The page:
Neonicotinoids or neonics are pesticides used on 140 different agricultural crops as well as for residential and turf pest control.  Seeds of plants such as corn and soybeans as well as garden plants are coated with neonics. 

Bees are exposed to neonics through pollen and nectar, the drifting of insecticide from fields, and seed dust.  Laboratory and field studies have shown neonics are harmful to bees. 

Pollinators such as bees are necessary to produce 30% of the food we eat and for the reproduction of 90% of flowering plants.

When purchasing garden plants, ask the nursery if neonics have been used.

The DFL supports regulating the use of pesticides from the neonicotinoid family and labeling treated plants to protect bees and other pollinators. 


Minnesota is improving pollinator protections, but more work to be done

MPR 11/20/2019, Dan Gunderson

". . . the state is making some progress, but there's a lot of room for improvement."


The following bills are before the legislature in 2019.


HF0721 - Insecticide use in wildlife management areas prohibited.

             A person may not use a product containing an insecticide in a wildlife management area if the insecticide is                 from the neonicotinoid class of insecticides.


HF1252 - Neonicotinoid pesticide gross sales fee increased, and proceeds dedicated to pollinator research and outreach.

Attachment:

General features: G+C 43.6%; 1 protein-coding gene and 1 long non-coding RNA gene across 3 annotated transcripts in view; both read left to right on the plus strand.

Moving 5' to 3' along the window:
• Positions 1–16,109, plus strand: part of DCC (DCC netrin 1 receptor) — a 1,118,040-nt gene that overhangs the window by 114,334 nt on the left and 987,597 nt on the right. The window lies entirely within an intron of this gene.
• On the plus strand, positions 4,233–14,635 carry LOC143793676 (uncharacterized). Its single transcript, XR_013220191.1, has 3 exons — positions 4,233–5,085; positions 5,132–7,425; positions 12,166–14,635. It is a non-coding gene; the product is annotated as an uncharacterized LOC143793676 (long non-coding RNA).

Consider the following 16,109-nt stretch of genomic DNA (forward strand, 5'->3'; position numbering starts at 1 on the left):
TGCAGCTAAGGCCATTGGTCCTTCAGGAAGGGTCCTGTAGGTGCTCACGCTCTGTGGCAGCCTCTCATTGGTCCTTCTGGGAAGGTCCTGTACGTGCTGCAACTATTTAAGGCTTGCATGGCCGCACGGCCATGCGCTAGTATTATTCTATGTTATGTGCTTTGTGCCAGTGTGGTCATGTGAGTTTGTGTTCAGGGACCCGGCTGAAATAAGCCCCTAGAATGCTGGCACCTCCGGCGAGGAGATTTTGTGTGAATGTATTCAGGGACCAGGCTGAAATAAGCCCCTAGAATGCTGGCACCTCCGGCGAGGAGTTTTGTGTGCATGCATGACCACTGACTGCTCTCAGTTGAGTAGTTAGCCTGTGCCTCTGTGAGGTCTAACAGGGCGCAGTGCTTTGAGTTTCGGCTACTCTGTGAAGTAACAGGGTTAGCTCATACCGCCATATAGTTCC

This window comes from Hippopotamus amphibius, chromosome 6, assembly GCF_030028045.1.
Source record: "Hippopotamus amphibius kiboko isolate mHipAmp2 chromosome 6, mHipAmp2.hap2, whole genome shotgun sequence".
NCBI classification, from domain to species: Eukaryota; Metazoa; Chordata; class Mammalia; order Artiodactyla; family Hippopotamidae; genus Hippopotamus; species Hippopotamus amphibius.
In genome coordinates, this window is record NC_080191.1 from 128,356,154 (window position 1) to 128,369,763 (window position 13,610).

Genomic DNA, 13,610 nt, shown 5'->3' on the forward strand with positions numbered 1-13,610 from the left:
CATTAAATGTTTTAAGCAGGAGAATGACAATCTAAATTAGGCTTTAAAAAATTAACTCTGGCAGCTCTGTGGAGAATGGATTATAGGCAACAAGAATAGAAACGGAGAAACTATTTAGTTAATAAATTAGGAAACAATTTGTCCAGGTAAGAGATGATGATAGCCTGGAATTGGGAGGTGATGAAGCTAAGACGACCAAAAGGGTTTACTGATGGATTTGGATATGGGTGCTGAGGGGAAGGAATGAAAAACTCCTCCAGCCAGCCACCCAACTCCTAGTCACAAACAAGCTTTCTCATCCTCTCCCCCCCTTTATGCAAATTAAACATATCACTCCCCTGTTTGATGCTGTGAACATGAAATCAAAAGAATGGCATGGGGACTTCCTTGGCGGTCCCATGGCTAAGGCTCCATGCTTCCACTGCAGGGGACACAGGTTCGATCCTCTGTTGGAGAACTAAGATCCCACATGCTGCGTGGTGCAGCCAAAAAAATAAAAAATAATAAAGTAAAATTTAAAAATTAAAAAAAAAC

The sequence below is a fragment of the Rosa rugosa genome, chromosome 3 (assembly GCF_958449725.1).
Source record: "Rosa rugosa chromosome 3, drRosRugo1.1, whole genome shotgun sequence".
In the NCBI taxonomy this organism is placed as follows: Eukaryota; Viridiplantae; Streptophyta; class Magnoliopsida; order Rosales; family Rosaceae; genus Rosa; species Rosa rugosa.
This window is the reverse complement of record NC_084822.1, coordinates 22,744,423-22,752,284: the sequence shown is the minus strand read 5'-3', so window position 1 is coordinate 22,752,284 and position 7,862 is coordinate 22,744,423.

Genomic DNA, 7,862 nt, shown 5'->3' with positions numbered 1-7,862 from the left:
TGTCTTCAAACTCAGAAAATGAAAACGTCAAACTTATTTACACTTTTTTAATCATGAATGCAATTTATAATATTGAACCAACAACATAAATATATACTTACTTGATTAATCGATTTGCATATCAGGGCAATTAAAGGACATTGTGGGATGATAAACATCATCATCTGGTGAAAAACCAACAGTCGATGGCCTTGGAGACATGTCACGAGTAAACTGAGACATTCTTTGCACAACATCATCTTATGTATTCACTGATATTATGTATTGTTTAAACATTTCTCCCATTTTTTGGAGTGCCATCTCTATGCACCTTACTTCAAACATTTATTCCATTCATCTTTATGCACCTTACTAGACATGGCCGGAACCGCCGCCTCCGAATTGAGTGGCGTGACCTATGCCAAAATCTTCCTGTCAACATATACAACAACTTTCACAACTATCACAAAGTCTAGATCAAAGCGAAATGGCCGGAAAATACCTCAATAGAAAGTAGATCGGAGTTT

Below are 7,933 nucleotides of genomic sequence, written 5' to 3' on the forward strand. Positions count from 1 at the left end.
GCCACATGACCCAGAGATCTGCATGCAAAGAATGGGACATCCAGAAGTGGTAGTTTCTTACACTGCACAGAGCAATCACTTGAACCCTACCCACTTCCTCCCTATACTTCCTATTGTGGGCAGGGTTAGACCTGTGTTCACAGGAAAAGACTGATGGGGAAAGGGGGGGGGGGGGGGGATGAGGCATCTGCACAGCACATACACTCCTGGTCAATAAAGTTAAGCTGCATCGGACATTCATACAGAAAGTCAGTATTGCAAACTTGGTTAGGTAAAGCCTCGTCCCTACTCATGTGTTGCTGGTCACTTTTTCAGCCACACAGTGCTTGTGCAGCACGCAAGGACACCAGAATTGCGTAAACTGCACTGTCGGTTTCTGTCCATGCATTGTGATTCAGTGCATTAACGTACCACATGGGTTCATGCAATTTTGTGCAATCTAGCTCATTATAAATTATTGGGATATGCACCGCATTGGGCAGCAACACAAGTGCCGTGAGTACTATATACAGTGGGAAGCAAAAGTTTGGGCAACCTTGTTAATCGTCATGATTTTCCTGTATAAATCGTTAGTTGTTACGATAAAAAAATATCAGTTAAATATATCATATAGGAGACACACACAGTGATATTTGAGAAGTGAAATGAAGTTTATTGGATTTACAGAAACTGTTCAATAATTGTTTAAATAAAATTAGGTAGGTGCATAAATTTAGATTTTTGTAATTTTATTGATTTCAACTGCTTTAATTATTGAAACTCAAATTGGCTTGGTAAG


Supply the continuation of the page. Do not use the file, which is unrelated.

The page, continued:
HF1293 - Corn and soybean additional label statement required for seed coated or treated with neonicotinoid pesticide.


HF1239 - Health commissioner directed to test for contaminants in surface water used as drinking water

             By September 30, 2021, the commissioner of health must adopt health risk limits 
             for the following neonicotinoids: clothianidin, imidacloprid, and thiamethoxam;

HF2647 - Neonicotinoid pesticide presence in wild deer study funding provided, and money appropriated.

HF212 -   Pesticide control ordinances for cities of the first class state preemption eliminated.

             Large cities can make laws controlling pesticide usage.


The following law, Minnesota Statute 18H.14, Subd. (e), states that plants can't be advertised as beneficial to pollinators if the plant has been treated with a systemic insecticide that is labeled as harmful to pollinators.

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